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The Southerner

Peter Bogdanovich By Peter Bogdanovich | Peter Bogdanovich January 18, 2011 at 4:02AM

Orson Welles and I were talking one time about the relative merits of John Ford and Howard Hawks at their best, and finally Welles summed it up: “Hawks is great prose; Ford is poetry.” There haven’t really been very many poets in pictures, but the one pretty much everybody agrees about now is the Frenchman Jean Renoir. He was also Orson’s favorite director--as he is mine--and Ford was so impressed by Renoir’s Grand Illusion (l937) that he wanted to remake it in English. Luckily, studio-head Darryl Zanuck told him to forget it; he would “just fuck it up.”
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Orson Welles and I were talking one time about the relative merits of John Ford and Howard Hawks at their best, and finally Welles summed it up: “Hawks is great prose; Ford is poetry.” There haven’t really been very many poets in pictures, but the one pretty much everybody agrees about now is the Frenchman Jean Renoir. He was also Orson’s favorite director--as he is mine--and Ford was so impressed by Renoir’s Grand Illusion (l937) that he wanted to remake it in English. Luckily, studio-head Darryl Zanuck told him to forget it; he would “just fuck it up.”

To define poetry in the movies, take a look at any one of Renoir’s numerous brilliant pictures, from the 1930’s Boudu Saved from Drowning, La Bete Humaine, A Day in the Country, The Crime of Mr. Lange, or The Rules of the Game through his glorious 1950’s The River, French Cancan, Elena and Her Men and The Golden Coach. From his earliest silents in 1925 through his final work, The Little Theatre of Jean Renoir in 1969, Renoir’s films were, for those who really knew cinema, on the very highest level of achievement. Nobody made better pictures.

What distinguishes the real film poets is their use of the camera to convey meanings and reverberations beyond the geography of place or the needs of the narrative. Camera placement, and therefore the composition, the lens choices, the lighting of the image, the camera’s movement, the particular juxtaposition of images, are all in the grammar for conveying hidden aspects of the tale or people—-exposing a part of the theme, or the true meaning beyond simply the plot—-endorsing, subverting, enriching the more obvious qualities of setting or performance. This is why the finest filmmakers are generally always remembered for certain of their unique and personal images. Among the other poets, D.W. Griffith comes to mind, and F.W. Murnau, Ernst Lubitsch, Josef von Sternberg, King Vidor, John Ford, Kenji Mizoguchi, Robert Flaherty, and Orson Welles.

During 1944, the last full year of World War II, Renoir was making his third of five American pictures, The Southerner (available on DVD). It was to be his only success of the five, and is generally considered the best of his U.S. work (though all of it is at least interesting). Renoir had left France in 1939, not because of the impending war, but because his amazing Rules of the Game (now considered one of the five best ever made) had been decimated by critics and public. The filmmaker was so devastated, he vowed never again to live or work in France. Although he did eventually return to shoot in his native land (but not until the mid-‘50s), he nevermore was resident there. Believe it or not, from 1940 until his death in 1979 at age 86, Renoir and his extraordinary second wife, Dido, lived in Beverly Hills. For his understated and charming 1974 autobiography, My Life and My Films, Renoir wrote: “Hollywood was very well disposed toward me; indeed, I will go so far as to say that they were fond of me, and are even fonder now that my health no longer permits me to do any active work.”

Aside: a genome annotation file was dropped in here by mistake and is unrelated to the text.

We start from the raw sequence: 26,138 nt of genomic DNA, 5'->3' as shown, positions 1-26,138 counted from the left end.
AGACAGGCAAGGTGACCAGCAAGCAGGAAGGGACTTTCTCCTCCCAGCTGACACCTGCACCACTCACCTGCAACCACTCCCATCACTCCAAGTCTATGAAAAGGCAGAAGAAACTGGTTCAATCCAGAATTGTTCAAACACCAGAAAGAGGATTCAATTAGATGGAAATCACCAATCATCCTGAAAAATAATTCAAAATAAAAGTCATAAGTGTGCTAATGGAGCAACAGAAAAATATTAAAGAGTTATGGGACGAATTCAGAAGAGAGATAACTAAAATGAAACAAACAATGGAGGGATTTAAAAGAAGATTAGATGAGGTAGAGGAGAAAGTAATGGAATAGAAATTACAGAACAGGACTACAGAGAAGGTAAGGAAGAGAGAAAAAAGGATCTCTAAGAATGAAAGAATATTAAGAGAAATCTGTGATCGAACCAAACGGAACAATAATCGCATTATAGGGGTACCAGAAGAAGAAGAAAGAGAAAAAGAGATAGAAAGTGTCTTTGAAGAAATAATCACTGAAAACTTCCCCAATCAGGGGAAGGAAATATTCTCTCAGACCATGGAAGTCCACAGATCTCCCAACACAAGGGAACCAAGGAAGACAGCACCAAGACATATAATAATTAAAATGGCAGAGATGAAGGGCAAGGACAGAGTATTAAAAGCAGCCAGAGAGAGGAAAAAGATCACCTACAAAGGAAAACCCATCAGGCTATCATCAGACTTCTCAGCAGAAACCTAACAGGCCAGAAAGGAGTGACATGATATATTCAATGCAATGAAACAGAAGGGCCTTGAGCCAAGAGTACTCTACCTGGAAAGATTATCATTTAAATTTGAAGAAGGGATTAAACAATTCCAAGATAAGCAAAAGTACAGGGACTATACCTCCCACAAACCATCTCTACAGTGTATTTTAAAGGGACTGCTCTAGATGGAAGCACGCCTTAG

Like many of Renoir’s pictures, The Southerner, shot entirely on real locations near Madera, California, with the actors and crew sleeping in pup tents, is deceptively simple. A young Southern man’s uncle dies picking cotton for others, so the man decides to strike out on his own, becomes a tenant farmer, and he, his wife, his two young children, and his aged grandmother start a farm and experience a series of hardships—-from envious, hostile neighbors and from natural calamities—-like the flood that wipes out their first cotton crop. In his book, Renoir eloquently explained his take on this lovely film, based on the novel, Hold Autumn in Your Hand, by George Sessions Percy: “What attracted me in the story was precisely the fact that there was really no story, nothing but a series of strong impressions—-the vast landscape, the simple aspiration of the hero, the heat and the hunger. Being forced to live a life restricted to their daily material needs, the characters attain a level of spirituality of which they themselves are unaware... What I saw was a story in which all the characters were heroic, in which every element would brilliantly play its part, in which things and men, animals and Nature, all would come together in an immense act of homage to the divinity.”

Beautifully acted—-by Zachary Scott, Betty Field, Beulah Bondi, Norman Lloyd--the picture achieves all of that in profoundly subtle ways, almost entirely in its quiet images, the moments before or after the dialog, the angle from which everything is seen, literally and figuratively. In his autobiography, Renoir generously credits the quality of the picture to his having written the script with “the counsel of [William] Faulkner. The influence of that man of genius had certainly a lot to do with the success of the film.” But the particular feeling you’re left with when the movie has ended—-that somehow you’ve been miraculously healed and purified—-only happens after a Renoir picture.

This article is related to: Picture of the Week


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